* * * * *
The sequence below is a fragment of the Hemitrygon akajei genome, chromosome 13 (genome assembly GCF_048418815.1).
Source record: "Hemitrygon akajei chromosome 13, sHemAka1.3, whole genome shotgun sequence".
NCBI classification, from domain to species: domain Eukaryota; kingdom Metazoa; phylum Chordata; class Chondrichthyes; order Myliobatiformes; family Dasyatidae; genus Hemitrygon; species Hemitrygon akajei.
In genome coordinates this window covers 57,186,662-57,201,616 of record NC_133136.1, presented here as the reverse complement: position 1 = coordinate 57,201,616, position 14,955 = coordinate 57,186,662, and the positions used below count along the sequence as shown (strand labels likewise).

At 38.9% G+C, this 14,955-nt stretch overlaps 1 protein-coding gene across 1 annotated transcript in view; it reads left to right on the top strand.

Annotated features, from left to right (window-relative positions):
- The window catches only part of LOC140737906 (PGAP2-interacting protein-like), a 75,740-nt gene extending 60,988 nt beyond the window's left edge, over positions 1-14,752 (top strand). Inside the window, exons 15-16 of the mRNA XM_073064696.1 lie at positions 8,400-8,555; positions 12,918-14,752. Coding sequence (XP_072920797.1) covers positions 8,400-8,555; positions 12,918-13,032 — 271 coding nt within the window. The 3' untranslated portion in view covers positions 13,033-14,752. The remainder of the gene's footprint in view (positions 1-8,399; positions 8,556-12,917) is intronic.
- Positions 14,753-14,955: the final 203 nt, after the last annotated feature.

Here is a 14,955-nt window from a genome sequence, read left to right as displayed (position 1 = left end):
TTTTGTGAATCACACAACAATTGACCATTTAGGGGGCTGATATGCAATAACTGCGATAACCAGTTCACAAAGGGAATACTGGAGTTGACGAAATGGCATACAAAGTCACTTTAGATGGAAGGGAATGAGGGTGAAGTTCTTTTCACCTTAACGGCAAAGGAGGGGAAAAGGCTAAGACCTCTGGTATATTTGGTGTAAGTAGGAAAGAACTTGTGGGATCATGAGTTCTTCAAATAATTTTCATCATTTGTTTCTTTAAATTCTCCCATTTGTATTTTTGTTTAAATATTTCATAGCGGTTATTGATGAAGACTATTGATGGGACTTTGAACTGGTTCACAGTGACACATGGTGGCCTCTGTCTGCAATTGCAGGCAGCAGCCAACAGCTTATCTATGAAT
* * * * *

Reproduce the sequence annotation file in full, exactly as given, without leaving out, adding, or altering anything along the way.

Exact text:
The sequence below is a fragment of the Hemitrygon akajei genome, chromosome 13 (genome assembly GCF_048418815.1).
Source record: "Hemitrygon akajei chromosome 13, sHemAka1.3, whole genome shotgun sequence".
NCBI classification, from domain to species: domain Eukaryota; kingdom Metazoa; phylum Chordata; class Chondrichthyes; order Myliobatiformes; family Dasyatidae; genus Hemitrygon; species Hemitrygon akajei.
In genome coordinates this window covers 57,186,662-57,201,616 of record NC_133136.1, presented here as the reverse complement: position 1 = coordinate 57,201,616, position 14,955 = coordinate 57,186,662, and the positions used below count along the sequence as shown (strand labels likewise).

At 38.9% G+C, this 14,955-nt stretch overlaps 1 protein-coding gene across 1 annotated transcript in view; it reads left to right on the top strand.

Annotated features, from left to right (window-relative positions):
- The window catches only part of LOC140737906 (PGAP2-interacting protein-like), a 75,740-nt gene extending 60,988 nt beyond the window's left edge, over positions 1-14,752 (top strand). Inside the window, exons 15-16 of the mRNA XM_073064696.1 lie at positions 8,400-8,555; positions 12,918-14,752. Coding sequence (XP_072920797.1) covers positions 8,400-8,555; positions 12,918-13,032 — 271 coding nt within the window. The 3' untranslated portion in view covers positions 13,033-14,752. The remainder of the gene's footprint in view (positions 1-8,399; positions 8,556-12,917) is intronic.
- Positions 14,753-14,955: the final 203 nt, after the last annotated feature.

Here is a 14,955-nt window from a genome sequence, read left to right as displayed (position 1 = left end):
TTTTGTGAATCACACAACAATTGACCATTTAGGGGGCTGATATGCAATAACTGCGATAACCAGTTCACAAAGGGAATACTGGAGTTGACGAAATGGCATACAAAGTCACTTTAGATGGAAGGGAATGAGGGTGAAGTTCTTTTCACCTTAACGGCAAAGGAGGGGAAAAGGCTAAGACCTCTGGTATATTTGGTGTAAGTAGGAAAGAACTTGTGGGATCATGAGTTCTTCAAATAATTTTCATCATTTGTTTCTTTAAATTCTCCCATTTGTATTTTTGTTTAAATATTTCATAGCGGTTATTGATGAAGACTATTGATGGGACTTTGAACTGGTTCACAGTGACACATGGTGGCCTCTGTCTGCAATTGCAGGCAGCAGCCAACAGCTTATCTATGAAT